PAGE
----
Science against Myth to Protect Public Interests | Daily News
Part 2:

Science against Myth to Protect Public Interests

Money printing
Money printing

Those old monetarists insist that the Central Bank should be given the independence to print money and do all other what few Central Bank bureaucrats think good for the economy. They seem to think that the central bankers have come from the heaven with the divine knowledge to cure all economic ills to keep economic and price stability and financial system stability while remaining in their cool rooms.

In contrast, the base for central banks and monetary/financial systems is the fiscal policy or the public debt, both existing and contingent, and therefore, central banks and financial systems exist on the fiscal front in all operations.

First, currency being the base of central banks is the liability of the government. Second, central banks prints money by buying government debt being the safest assets and conduct OMO through the government securities based on certain segments of the yield curve. Only the US Fed trades selected private securities to activate markets, but the majority in government securities short to long-term. Nearly 52% of the Fed balance sheet is long-term government bonds. Present Bank of Japan conducts the monetary policy to control 10-year government bond yield around zero. Third, the yield curve, i.e., the plot of secondary market government securities yields across maturities, serves as the base for risk premium on private debt. Fourth, financial system stability prevails on the public trust in contingent government support inclusive of blanket guarantees and bailouts in the event of systemic risks.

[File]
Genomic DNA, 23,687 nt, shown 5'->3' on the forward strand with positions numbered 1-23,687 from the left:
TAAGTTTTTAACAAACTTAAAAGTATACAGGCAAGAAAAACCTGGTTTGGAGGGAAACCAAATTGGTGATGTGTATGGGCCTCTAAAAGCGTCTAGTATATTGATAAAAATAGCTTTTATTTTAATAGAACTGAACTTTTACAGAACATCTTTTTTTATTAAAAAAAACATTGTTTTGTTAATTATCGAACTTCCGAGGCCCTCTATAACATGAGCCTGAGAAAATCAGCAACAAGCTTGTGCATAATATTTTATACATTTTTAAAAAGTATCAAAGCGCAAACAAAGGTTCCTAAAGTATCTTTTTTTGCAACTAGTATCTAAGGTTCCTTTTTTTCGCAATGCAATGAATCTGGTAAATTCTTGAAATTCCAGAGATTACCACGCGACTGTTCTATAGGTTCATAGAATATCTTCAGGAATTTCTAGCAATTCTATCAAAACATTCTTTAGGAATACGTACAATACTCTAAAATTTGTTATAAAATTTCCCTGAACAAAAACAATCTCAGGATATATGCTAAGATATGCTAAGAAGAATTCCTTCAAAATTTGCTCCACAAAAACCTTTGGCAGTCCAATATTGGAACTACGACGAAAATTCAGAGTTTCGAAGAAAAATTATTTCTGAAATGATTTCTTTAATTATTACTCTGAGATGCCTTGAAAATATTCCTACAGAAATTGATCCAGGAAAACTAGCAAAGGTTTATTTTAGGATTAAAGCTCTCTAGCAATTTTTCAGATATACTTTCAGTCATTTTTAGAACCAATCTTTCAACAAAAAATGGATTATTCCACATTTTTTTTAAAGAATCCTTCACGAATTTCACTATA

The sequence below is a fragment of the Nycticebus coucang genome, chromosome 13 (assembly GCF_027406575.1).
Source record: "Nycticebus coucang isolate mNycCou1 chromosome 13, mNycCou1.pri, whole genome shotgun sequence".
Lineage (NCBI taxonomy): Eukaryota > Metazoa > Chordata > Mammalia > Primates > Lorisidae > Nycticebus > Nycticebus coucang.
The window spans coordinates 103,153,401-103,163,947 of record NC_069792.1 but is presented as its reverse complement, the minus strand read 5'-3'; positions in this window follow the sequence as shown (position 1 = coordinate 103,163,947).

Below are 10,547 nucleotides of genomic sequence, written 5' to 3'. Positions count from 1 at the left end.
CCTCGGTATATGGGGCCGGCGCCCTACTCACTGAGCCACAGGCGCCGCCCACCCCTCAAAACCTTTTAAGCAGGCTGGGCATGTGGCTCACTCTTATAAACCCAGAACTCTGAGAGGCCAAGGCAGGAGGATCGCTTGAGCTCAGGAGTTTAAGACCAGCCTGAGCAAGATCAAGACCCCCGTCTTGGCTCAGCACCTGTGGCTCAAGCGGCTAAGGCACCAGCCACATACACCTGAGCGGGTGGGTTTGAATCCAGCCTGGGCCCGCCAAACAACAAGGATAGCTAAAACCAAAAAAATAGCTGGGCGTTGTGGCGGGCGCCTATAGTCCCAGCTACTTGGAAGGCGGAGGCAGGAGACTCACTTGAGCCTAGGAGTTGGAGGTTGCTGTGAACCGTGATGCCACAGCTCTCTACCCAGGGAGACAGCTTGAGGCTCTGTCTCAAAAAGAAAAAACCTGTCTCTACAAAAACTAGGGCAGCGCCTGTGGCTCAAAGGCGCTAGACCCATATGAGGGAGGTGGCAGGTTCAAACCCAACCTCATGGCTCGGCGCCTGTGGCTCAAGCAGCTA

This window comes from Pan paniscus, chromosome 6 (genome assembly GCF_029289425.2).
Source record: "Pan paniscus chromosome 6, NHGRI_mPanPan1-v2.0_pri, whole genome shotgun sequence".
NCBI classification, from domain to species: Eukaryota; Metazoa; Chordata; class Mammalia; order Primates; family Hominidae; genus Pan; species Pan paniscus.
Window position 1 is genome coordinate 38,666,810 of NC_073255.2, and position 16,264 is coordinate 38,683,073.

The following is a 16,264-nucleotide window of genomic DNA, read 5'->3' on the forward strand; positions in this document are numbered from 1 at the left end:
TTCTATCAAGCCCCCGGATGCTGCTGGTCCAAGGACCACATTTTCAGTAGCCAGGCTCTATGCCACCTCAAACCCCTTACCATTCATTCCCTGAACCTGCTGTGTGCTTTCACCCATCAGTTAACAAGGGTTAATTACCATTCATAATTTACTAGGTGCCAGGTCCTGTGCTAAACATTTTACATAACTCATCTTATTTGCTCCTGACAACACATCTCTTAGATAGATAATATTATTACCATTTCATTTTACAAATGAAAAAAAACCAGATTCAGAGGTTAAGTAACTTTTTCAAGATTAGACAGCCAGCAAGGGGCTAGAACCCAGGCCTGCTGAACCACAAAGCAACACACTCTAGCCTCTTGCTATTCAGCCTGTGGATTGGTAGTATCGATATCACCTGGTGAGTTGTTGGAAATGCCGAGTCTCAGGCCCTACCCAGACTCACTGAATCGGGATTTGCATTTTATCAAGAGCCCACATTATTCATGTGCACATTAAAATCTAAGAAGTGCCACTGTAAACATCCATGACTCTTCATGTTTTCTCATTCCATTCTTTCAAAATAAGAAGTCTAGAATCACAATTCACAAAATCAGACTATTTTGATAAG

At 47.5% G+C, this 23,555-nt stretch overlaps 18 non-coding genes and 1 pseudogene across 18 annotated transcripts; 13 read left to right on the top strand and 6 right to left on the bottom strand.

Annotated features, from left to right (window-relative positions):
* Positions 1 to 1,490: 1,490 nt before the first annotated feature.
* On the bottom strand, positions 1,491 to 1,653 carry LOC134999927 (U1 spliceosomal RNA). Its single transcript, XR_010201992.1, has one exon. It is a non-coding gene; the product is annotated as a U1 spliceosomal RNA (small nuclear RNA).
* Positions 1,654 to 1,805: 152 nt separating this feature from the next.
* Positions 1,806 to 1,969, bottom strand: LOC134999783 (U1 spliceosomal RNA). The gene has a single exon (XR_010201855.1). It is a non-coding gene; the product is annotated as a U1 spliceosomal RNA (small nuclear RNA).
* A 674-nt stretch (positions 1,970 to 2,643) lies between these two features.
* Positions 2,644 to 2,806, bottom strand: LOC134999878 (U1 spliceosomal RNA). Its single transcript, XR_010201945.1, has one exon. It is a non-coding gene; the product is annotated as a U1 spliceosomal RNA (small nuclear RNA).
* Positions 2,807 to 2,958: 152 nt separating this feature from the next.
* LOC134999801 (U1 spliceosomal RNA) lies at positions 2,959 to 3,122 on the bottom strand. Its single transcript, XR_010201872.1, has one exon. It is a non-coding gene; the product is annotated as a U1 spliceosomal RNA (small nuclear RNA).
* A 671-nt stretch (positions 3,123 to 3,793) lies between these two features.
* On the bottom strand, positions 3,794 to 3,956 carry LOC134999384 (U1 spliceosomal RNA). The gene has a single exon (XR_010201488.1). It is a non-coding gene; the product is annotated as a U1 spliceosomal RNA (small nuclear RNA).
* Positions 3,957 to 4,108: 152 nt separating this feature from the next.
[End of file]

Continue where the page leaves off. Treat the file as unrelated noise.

Fifth, developing country central banks depend on government foreign debt to keep their foreign reserves for the safeguard of the external value of the currency or the exchange rate and BOP deficit financing. Nearly 70%-80% of the balance sheet of the Central Bank of Sri Lanka is foreign assets largely acquired through such foreign borrowing. As a result, the level of money printing heavily moves in response to the foreign reserve.

Sixth, state agency functions, i.e., public debt management, EPF and Foreign Exchange, are actively used to run the monetary policy in great conflict of interest, despite ample monetary policy tool kit, while fiscal coordination is solicited during times of financial crises and economic shocks as central banks normally fail to maintain the stability of the economy. In fact, central banks plead the government to expand fiscal support to overcome the present pandemic crisis. If not for the government borrowing to distribute aid, the monetary policy in present form will be idle. In fact, present global monetary policies are geared to fund governments at low cost to recover from the pandemic, in some instances with zero or negative yield rates. In all instances of economic and financial crises in the past, fiscal supports were the roots of recovery. In summary, modern monetary economies run on debt created on public debt. Money printing or reserve money is only the flip side of the public debt.